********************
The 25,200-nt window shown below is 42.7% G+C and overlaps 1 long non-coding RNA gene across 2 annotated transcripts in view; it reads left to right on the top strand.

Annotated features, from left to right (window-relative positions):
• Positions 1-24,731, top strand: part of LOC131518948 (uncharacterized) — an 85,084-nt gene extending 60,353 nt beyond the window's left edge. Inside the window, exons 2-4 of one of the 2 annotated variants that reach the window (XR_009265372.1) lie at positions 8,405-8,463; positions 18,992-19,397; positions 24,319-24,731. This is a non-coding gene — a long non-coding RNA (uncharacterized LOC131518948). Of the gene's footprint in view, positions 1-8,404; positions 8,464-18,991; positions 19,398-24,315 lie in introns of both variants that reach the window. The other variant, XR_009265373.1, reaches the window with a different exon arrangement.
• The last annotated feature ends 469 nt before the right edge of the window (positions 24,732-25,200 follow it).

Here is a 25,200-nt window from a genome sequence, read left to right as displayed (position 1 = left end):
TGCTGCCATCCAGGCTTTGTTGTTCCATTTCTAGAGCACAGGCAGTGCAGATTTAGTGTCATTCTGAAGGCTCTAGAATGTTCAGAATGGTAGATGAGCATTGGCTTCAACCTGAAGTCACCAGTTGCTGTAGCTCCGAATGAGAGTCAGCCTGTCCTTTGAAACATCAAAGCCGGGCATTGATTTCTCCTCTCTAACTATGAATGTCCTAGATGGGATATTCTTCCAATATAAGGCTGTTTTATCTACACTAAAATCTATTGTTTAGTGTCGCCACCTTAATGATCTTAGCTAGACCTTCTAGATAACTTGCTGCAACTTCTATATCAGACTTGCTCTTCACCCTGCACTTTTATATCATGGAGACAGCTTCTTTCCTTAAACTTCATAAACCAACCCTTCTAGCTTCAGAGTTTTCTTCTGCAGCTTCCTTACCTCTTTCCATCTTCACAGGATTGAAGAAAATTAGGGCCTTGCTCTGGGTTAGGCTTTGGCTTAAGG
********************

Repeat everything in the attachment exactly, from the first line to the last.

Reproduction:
The 25,200-nt window shown below is 42.7% G+C and overlaps 1 long non-coding RNA gene across 2 annotated transcripts in view; it reads left to right on the top strand.

Annotated features, from left to right (window-relative positions):
• Positions 1-24,731, top strand: part of LOC131518948 (uncharacterized) — an 85,084-nt gene extending 60,353 nt beyond the window's left edge. Inside the window, exons 2-4 of one of the 2 annotated variants that reach the window (XR_009265372.1) lie at positions 8,405-8,463; positions 18,992-19,397; positions 24,319-24,731. This is a non-coding gene — a long non-coding RNA (uncharacterized LOC131518948). Of the gene's footprint in view, positions 1-8,404; positions 8,464-18,991; positions 19,398-24,315 lie in introns of both variants that reach the window. The other variant, XR_009265373.1, reaches the window with a different exon arrangement.
• The last annotated feature ends 469 nt before the right edge of the window (positions 24,732-25,200 follow it).

Here is a 25,200-nt window from a genome sequence, read left to right as displayed (position 1 = left end):
TGCTGCCATCCAGGCTTTGTTGTTCCATTTCTAGAGCACAGGCAGTGCAGATTTAGTGTCATTCTGAAGGCTCTAGAATGTTCAGAATGGTAGATGAGCATTGGCTTCAACCTGAAGTCACCAGTTGCTGTAGCTCCGAATGAGAGTCAGCCTGTCCTTTGAAACATCAAAGCCGGGCATTGATTTCTCCTCTCTAACTATGAATGTCCTAGATGGGATATTCTTCCAATATAAGGCTGTTTTATCTACACTAAAATCTATTGTTTAGTGTCGCCACCTTAATGATCTTAGCTAGACCTTCTAGATAACTTGCTGCAACTTCTATATCAGACTTGCTCTTCACCCTGCACTTTTATATCATGGAGACAGCTTCTTTCCTTAAACTTCATAAACCAACCCTTCTAGCTTCAGAGTTTTCTTCTGCAGCTTCCTTACCTCTTTCCATCTTCACAGGATTGAAGAAAATTAGGGCCTTGCTCTGGGTTAGGCTTTGGCTTAAGG